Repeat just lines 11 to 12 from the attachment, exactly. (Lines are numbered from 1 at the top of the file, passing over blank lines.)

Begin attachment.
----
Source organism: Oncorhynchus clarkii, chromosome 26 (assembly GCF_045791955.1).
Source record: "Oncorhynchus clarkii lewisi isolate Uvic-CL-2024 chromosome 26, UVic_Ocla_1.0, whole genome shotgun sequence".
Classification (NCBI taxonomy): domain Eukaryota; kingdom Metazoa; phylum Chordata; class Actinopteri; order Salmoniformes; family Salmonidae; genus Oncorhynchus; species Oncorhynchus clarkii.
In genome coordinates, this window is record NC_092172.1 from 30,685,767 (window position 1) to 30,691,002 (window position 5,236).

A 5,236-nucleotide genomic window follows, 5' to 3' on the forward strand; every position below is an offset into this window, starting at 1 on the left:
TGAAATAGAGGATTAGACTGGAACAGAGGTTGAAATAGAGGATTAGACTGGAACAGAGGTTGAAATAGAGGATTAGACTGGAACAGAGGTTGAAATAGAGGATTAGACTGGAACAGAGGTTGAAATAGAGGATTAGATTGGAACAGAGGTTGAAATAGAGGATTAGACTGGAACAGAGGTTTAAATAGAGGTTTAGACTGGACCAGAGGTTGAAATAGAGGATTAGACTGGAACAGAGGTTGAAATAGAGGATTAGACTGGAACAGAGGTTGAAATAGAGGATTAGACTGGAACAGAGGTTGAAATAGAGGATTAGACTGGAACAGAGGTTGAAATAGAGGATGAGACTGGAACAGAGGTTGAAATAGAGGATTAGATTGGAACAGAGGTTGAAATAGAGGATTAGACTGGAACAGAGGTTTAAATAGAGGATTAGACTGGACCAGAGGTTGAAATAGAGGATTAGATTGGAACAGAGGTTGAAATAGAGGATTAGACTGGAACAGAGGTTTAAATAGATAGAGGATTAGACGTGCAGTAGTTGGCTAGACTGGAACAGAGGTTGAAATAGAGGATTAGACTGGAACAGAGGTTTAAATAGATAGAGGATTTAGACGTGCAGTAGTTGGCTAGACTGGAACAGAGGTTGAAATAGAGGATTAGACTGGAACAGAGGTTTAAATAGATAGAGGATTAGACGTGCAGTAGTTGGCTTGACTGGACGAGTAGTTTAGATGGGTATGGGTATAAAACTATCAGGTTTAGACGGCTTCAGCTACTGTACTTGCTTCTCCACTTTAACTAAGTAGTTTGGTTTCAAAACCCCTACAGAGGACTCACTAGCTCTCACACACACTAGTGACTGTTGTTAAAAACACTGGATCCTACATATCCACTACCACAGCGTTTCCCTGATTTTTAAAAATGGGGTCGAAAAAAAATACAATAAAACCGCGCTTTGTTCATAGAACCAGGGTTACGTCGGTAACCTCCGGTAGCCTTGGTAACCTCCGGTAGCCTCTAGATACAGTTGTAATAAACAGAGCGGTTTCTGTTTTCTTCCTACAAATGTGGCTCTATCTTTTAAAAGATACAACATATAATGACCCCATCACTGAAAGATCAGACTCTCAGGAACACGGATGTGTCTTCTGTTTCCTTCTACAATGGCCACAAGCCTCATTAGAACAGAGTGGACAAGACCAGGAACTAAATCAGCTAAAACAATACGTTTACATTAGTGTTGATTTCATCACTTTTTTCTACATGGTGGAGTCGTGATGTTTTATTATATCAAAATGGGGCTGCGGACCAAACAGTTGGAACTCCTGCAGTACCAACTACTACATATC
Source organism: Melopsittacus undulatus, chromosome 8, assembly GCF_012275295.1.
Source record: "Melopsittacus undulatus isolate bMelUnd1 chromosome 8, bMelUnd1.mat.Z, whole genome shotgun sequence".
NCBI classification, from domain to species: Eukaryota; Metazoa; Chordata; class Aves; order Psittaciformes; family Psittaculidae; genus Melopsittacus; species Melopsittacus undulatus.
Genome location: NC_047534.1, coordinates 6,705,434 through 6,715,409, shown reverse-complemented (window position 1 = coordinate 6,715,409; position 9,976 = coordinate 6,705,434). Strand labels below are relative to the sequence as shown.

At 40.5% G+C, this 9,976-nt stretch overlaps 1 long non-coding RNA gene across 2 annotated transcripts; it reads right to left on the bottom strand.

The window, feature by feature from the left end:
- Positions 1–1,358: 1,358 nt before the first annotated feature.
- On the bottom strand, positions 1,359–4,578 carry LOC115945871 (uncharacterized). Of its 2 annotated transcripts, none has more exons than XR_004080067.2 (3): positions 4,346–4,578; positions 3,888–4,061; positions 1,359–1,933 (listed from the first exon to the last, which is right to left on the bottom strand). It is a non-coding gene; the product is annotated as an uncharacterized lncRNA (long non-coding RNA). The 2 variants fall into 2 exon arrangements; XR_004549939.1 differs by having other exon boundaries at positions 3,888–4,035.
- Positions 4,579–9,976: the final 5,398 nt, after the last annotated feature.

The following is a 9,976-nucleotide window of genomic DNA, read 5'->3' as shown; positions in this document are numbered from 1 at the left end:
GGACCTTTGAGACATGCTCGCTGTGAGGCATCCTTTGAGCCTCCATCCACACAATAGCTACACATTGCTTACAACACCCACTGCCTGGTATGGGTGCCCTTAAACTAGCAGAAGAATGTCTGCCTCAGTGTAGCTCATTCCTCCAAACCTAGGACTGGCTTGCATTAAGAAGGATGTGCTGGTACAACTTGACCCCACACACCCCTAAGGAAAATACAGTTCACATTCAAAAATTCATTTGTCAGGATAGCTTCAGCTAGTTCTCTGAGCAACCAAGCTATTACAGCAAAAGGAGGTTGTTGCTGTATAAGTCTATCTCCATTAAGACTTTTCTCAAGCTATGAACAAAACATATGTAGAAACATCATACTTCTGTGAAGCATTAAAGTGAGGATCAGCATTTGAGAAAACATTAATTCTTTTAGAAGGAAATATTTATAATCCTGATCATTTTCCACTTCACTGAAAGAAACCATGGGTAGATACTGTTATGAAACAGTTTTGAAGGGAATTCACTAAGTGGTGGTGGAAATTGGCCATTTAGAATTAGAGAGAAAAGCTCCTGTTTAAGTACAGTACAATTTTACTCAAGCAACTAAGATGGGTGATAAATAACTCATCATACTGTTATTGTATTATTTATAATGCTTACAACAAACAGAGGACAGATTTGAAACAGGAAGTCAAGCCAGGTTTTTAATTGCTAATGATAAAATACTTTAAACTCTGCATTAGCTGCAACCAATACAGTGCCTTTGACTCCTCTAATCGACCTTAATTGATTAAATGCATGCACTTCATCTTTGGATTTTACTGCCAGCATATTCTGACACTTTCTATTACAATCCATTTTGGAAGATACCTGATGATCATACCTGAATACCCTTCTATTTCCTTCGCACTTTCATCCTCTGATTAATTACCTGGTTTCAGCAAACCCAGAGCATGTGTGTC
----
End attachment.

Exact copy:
At 40.5% G+C, this 9,976-nt stretch overlaps 1 long non-coding RNA gene across 2 annotated transcripts; it reads right to left on the bottom strand.

The window, feature by feature from the left end: